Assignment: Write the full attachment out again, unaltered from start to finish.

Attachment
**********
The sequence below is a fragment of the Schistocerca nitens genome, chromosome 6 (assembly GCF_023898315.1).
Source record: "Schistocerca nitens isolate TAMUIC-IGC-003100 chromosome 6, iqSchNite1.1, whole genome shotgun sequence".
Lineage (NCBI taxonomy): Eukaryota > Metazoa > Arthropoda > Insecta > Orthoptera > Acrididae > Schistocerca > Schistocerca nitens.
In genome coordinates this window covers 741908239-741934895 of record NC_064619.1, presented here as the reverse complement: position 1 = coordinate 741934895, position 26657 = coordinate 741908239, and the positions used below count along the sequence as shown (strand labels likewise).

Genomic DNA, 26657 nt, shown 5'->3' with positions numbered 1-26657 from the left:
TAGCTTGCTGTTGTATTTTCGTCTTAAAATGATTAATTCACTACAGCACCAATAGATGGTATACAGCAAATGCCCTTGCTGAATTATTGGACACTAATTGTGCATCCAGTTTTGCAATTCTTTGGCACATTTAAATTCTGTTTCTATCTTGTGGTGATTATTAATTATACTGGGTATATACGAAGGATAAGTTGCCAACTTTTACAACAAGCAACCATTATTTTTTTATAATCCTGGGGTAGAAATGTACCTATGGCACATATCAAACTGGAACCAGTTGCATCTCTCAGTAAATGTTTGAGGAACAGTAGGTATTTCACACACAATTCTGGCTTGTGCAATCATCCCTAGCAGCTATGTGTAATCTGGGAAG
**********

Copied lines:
The sequence below is a fragment of the Schistocerca nitens genome, chromosome 6 (assembly GCF_023898315.1).
Source record: "Schistocerca nitens isolate TAMUIC-IGC-003100 chromosome 6, iqSchNite1.1, whole genome shotgun sequence".
Lineage (NCBI taxonomy): Eukaryota > Metazoa > Arthropoda > Insecta > Orthoptera > Acrididae > Schistocerca > Schistocerca nitens.
In genome coordinates this window covers 741908239-741934895 of record NC_064619.1, presented here as the reverse complement: position 1 = coordinate 741934895, position 26657 = coordinate 741908239, and the positions used below count along the sequence as shown (strand labels likewise).

Genomic DNA, 26657 nt, shown 5'->3' with positions numbered 1-26657 from the left:
TAGCTTGCTGTTGTATTTTCGTCTTAAAATGATTAATTCACTACAGCACCAATAGATGGTATACAGCAAATGCCCTTGCTGAATTATTGGACACTAATTGTGCATCCAGTTTTGCAATTCTTTGGCACATTTAAATTCTGTTTCTATCTTGTGGTGATTATTAATTATACTGGGTATATACGAAGGATAAGTTGCCAACTTTTACAACAAGCAACCATTATTTTTTTATAATCCTGGGGTAGAAATGTACCTATGGCACATATCAAACTGGAACCAGTTGCATCTCTCAGTAAATGTTTGAGGAACAGTAGGTATTTCACACACAATTCTGGCTTGTGCAATCATCCCTAGCAGCTATGTGTAATCTGGGAAG